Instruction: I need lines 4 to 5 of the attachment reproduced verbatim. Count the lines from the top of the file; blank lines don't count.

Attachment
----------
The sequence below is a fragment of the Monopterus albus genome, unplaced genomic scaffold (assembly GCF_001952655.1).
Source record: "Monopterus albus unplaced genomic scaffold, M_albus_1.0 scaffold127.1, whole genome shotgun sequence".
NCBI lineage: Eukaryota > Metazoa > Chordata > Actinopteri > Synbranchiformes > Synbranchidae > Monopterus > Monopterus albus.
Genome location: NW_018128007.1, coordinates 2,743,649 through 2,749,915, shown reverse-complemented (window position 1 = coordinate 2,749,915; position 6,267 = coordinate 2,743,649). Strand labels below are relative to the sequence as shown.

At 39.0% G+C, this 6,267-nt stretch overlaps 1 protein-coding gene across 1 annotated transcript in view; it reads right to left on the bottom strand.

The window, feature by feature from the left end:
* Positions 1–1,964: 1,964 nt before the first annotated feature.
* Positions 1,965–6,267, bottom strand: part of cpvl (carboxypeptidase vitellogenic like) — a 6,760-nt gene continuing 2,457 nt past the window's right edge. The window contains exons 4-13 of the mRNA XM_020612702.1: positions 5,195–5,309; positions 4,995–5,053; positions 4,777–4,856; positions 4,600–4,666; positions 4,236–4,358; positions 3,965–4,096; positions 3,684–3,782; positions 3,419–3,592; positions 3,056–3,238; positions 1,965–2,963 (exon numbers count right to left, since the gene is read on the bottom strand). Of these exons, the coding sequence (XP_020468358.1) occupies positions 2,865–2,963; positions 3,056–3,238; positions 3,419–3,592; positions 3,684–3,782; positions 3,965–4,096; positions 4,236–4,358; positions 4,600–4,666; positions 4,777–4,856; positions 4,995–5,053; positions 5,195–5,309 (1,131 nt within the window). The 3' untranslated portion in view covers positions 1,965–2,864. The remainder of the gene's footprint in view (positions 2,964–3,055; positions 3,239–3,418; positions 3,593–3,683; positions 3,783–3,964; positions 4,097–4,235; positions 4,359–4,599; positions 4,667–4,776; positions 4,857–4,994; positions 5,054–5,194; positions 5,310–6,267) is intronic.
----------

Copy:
Genome location: NW_018128007.1, coordinates 2,743,649 through 2,749,915, shown reverse-complemented (window position 1 = coordinate 2,749,915; position 6,267 = coordinate 2,743,649). Strand labels below are relative to the sequence as shown.

At 39.0% G+C, this 6,267-nt stretch overlaps 1 protein-coding gene across 1 annotated transcript in view; it reads right to left on the bottom strand.